Exercises for a pinched Nerve in the Neck

exercises for a pinched nerve in the neck

In this blog post – I have listed the best exercises for a pinched nerve in the neck.

Disclaimer: The content presented on this blog post is not medical advice and should not be treated as such. It is not intended to be used as a substitute for professional advice, diagnosis or treatment. Use of the content provided on this blog post is at your sole risk. For more information: Medical disclaimer.


What is a pinched nerve?

A pinched nerve is the compression of a nerve (usually by the disc and/or joint) in the neck.

This can lead to pain on the side of neck that refers neurological symptoms (see below) down the arm.

(It is also referred to as a Cervical radiculopathy.)

How do you tell if you have a pinched nerve in your neck?

Before we start the exercises for a pinched nerve in the neck, we need to make sure that you actually have it in the first place!


a) Scans (MRI, CT)

A scan to the cervical spine (neck) can be used to determine if there are structural abnormalities pressing onto a nerve.

Key words to look for in your scan report:

  • Nerve compression
  • Nerve impingement
  • Disc bulge/herniation
  • Foraminal stenosis
  • Canal stenosis
  • Osteophytes
  • Degenerative changes
  • Shortened pedicles
  • Facet joint hypertrophy

(Note: Since these scans are usually performed in the lying down position, the results may not necessarily reflect what is happening to the nerve when you are in the up right position.)

b) Symptoms

Presence of neurological symptoms in the arm such as:

(If you have any of the above symptoms, please advise your doctor!)

c) Pain pattern

Impingement of certain nerves in the neck can refer symptoms in specific patterns.

(Note: There is a degree of variability in the location of the referral patterns from person to person. Use it as a rough guide line!)

d) Spurling’s test

spurlings test for nerve impingement in neck

Instructions:

  • Look upwards.
  • Tilt your head TOWARDS the side of pain.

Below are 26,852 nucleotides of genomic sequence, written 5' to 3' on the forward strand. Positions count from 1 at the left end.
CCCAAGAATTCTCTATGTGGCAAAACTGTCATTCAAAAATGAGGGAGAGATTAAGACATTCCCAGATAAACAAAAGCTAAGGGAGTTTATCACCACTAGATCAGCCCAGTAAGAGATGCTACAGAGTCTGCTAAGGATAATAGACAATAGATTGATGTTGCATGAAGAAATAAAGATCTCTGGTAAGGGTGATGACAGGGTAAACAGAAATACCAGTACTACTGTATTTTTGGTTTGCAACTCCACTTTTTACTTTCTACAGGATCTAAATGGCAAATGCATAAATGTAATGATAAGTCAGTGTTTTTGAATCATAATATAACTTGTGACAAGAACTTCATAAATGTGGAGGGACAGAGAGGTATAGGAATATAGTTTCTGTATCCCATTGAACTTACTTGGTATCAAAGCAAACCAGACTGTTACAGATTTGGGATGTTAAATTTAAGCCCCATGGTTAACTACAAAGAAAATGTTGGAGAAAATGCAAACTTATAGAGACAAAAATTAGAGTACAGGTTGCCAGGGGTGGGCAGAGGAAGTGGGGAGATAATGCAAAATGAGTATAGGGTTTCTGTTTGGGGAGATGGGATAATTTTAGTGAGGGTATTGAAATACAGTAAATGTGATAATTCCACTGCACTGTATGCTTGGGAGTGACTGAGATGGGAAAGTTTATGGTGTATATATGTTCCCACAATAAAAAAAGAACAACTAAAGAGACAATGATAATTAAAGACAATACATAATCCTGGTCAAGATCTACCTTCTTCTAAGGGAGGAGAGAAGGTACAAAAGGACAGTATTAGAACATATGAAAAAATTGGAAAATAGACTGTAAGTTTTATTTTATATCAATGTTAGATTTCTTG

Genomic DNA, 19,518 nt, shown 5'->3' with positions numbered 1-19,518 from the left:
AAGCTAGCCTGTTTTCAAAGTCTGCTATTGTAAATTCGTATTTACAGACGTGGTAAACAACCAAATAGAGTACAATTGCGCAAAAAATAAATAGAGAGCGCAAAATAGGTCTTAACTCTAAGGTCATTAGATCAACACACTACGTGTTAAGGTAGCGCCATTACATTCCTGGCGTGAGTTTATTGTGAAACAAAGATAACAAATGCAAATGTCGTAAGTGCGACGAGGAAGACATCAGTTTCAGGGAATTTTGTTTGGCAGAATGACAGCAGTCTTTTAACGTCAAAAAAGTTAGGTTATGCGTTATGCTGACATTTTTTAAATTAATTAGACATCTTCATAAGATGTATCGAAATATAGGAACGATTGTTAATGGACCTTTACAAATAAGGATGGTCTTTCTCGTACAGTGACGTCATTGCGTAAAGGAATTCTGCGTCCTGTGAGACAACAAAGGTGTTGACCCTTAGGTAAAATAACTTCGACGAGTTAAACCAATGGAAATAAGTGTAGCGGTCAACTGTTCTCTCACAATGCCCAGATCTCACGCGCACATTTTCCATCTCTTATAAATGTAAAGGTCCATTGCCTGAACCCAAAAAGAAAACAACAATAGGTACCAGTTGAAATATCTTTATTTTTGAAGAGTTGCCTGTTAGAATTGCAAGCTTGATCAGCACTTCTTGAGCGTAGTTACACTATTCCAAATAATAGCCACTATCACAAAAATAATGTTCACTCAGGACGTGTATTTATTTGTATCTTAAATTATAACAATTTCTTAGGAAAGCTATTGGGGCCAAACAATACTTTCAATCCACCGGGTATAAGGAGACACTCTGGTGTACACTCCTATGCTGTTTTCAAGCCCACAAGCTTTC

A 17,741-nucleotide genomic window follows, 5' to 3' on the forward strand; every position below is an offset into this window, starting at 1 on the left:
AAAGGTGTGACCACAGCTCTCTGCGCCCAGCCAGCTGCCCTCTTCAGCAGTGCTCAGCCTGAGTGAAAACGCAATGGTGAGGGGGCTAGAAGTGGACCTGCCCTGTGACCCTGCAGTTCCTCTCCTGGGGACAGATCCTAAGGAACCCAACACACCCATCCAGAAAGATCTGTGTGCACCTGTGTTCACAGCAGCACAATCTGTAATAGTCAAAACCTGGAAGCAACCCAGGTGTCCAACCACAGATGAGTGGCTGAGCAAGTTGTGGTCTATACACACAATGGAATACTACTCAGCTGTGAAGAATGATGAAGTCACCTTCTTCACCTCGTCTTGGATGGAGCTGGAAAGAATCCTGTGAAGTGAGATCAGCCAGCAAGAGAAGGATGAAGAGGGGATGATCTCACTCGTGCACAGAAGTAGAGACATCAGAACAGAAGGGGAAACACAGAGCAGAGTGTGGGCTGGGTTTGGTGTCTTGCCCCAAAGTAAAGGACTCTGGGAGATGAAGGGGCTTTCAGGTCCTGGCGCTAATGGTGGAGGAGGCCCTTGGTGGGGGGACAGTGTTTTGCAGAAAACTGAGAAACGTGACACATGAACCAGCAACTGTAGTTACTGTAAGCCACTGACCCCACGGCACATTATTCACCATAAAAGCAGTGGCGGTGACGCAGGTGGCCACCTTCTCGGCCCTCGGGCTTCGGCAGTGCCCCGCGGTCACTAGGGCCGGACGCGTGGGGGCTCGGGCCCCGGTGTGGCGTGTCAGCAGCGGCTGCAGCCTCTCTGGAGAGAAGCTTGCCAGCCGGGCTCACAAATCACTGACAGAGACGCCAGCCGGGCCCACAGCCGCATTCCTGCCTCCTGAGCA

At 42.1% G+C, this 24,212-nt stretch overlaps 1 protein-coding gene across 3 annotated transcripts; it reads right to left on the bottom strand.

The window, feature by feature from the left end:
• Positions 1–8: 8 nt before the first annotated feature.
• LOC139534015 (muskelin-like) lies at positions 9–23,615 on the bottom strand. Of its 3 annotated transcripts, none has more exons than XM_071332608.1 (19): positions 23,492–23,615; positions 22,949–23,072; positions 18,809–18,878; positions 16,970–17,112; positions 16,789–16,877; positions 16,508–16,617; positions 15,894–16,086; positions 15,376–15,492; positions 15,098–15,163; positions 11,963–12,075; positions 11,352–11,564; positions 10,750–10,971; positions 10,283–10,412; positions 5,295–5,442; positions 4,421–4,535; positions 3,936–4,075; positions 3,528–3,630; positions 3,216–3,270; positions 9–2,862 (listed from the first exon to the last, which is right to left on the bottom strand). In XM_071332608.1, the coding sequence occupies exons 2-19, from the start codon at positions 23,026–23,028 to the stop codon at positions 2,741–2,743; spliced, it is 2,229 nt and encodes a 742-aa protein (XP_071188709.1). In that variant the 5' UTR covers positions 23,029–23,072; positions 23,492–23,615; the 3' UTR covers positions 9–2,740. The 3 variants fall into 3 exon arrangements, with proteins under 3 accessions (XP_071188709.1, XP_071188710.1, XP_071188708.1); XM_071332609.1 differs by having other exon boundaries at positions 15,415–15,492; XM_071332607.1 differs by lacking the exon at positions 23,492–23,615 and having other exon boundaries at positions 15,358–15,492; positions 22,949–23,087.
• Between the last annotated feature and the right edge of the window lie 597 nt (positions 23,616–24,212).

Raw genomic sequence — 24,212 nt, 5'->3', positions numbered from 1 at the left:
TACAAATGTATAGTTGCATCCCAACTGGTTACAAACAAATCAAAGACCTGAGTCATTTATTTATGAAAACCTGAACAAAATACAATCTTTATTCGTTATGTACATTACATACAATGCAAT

• Apply a downward pressure on the side of your head with your hand.
  • (Note: Be gentle when performing this test. You do not want to further irritate your nerve.)

Results:  If this test reproduces the neurological symptoms down the arm, this may indicate that you have a pinched nerve.

e) Upper limb tension test

For best results – I would recommend a healthcare professional to perform this test on you.

test for a pinched nerve in the neck

Instructions:

  • Pull your shoulder downwards.
  • Lift your arm up to shoulder height.
  • Bend your elbow to 90 degrees.
  • Rotate your shoulder backwards so that the palm is facing the front.
  • Bend your wrist backwards so that palm is facing upwards.
  • Twist your forearm so that your fingers are facing the side away from you.
  • Start to slowly straighten your elbow until you feel a stretch sensation in the arm.
  • Slightly bend your elbow until the sensation in the arm starts to reduce.
  • Tilt your head to the opposite side to see if this movement brings back the same sensation in the arm.
  • Compare with the unaffected side.
    • Be careful when tilting your head towards the side of pain!

Results:  If this test reproduces the neurological symptoms down the arm, this may indicate that the nerve may be irritated.


The best Exercises for a pinched nerve in the neck

Note: These exercises are designed to be gentle and pain-free.

Stop the exercise immediately if the pain worsens or spreads down the arm (Peripheralization).

If there are any doubts, please consult a healthcare professional before commencing the exercises.